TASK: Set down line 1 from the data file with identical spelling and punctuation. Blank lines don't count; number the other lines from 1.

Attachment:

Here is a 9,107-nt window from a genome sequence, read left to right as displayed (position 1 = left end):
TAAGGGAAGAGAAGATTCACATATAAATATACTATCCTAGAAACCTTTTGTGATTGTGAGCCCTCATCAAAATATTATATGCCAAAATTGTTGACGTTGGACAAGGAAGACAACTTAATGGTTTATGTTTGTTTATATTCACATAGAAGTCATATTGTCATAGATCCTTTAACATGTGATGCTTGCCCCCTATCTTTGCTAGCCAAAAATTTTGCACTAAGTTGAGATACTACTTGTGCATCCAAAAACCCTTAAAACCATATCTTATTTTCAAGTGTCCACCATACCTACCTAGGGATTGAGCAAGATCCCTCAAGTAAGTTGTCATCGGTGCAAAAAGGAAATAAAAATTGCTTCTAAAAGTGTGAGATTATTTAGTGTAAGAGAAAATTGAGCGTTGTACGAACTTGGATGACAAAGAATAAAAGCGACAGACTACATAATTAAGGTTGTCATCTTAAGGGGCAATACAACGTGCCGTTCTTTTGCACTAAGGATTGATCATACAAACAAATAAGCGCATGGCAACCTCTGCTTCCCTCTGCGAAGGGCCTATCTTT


Here is a 9,107-nt window from a genome sequence, read left to right as displayed (position 1 = left end):